They left and took their God with ’em. Doesn’t feel too empty without ‘im, though.
A facade that tells the story of demolition and neglect. The sign on the garage door indicates that if one finds themselves there, that they enter the buildings at their own risk. If only property owners in the US took this philosophy!
Because Oshkosh is close to Green Bay, the Packers are very popular there. Everywhere in the plant there were traces of ‘Cheese Head’ culture.
Before there was a row of double rooms on the left and a common room on the right. Now, in a way, it is all one big common room.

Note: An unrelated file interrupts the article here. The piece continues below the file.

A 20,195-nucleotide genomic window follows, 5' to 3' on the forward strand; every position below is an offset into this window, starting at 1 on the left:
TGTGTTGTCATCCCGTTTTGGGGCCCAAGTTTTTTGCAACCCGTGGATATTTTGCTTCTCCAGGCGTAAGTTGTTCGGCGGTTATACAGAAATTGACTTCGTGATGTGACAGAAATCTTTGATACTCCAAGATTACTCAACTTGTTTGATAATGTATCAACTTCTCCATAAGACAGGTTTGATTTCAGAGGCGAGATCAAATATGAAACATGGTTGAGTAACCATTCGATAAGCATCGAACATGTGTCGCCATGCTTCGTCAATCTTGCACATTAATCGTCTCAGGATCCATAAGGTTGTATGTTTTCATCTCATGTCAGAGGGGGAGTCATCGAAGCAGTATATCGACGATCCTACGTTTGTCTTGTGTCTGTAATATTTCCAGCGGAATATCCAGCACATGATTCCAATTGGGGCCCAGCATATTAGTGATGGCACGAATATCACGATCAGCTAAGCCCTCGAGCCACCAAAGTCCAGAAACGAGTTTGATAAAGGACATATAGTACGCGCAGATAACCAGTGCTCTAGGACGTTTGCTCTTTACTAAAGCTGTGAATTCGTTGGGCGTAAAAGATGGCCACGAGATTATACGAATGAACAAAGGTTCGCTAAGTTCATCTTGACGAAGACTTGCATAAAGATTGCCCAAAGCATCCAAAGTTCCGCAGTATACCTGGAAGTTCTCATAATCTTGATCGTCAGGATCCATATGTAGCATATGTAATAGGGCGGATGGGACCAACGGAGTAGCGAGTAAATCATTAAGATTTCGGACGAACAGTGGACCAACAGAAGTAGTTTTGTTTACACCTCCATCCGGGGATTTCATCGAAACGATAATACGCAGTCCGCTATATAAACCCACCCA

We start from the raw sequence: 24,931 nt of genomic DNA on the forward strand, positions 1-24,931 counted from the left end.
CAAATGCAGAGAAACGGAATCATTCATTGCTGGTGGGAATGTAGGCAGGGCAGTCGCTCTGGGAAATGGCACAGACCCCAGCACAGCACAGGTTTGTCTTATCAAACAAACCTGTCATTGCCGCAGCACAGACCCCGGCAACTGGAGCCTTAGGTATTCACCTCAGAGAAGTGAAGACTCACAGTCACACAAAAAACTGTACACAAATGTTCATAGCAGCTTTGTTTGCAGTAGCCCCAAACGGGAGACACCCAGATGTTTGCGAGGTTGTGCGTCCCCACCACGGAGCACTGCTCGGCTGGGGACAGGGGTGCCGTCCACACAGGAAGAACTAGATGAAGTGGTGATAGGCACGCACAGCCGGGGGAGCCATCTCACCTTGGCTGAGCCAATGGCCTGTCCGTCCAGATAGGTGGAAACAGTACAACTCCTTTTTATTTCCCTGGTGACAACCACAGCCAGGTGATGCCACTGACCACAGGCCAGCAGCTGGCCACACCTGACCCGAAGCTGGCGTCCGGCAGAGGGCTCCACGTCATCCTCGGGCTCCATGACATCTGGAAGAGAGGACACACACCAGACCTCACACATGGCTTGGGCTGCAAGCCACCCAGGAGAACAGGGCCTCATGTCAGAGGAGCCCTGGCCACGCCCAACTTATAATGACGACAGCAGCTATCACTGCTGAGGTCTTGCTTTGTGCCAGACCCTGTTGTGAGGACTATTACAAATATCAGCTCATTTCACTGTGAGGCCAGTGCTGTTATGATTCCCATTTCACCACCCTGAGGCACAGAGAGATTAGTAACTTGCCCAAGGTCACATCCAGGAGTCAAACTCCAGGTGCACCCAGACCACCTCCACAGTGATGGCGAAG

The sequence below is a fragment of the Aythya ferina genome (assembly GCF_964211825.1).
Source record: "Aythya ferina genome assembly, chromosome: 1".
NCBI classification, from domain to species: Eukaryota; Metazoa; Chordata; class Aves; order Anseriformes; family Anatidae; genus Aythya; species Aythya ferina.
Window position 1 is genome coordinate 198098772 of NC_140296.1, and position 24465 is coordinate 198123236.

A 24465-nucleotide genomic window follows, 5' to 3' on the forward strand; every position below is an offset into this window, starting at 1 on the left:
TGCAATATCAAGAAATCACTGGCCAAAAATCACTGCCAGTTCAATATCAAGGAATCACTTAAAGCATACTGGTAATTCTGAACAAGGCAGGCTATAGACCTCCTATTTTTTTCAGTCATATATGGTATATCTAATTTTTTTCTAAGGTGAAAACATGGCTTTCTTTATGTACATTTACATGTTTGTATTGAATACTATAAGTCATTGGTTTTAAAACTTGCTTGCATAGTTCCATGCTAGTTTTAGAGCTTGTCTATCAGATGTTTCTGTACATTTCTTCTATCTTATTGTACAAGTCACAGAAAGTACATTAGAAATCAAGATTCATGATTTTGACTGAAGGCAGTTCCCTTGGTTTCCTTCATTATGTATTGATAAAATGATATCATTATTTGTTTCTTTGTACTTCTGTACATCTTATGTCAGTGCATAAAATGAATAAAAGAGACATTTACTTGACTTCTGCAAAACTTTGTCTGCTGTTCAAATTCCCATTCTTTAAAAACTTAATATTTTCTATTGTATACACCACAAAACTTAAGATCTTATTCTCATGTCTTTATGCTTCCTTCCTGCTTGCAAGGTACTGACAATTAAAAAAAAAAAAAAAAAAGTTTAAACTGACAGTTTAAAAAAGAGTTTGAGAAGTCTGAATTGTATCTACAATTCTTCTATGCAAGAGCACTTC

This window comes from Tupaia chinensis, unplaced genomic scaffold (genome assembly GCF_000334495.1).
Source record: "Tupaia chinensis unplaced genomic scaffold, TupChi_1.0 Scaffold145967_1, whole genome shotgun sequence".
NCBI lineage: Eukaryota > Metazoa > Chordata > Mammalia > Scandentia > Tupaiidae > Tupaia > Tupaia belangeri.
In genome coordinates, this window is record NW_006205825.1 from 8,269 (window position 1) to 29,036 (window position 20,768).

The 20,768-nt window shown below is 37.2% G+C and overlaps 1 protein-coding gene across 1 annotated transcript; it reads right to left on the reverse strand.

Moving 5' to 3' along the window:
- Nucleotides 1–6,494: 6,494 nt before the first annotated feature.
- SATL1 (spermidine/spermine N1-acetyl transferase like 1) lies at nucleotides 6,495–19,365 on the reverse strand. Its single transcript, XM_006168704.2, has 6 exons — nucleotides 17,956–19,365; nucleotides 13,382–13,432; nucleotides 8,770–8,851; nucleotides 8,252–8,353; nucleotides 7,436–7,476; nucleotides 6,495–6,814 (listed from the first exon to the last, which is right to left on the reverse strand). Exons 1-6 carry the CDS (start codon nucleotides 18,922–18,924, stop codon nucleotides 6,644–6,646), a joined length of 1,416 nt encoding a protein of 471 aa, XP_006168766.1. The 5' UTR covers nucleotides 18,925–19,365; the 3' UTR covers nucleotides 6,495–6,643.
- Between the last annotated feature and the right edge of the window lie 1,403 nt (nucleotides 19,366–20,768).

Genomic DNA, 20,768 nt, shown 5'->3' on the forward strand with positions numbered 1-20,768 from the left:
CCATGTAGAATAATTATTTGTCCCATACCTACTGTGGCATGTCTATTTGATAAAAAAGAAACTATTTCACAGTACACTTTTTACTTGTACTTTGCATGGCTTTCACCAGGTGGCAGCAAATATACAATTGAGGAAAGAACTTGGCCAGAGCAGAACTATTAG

A volcano (?) under a window.
Peeling paint reveals the room numbers of the past. Kodak Trix-400 on Canon T40.
Looking into the tunnel system from below the Women’s Ward. The tunnels were used mostly by staff to move food and laundry.
To move air around the non air-conditioned buildings, may of which date to the 1920s and 1930s, fans were mounted above the high door frames.
Looking up to the second floor of the Nitrating House, where cotton would be soaked in nitric acid. These brought cotton into the building.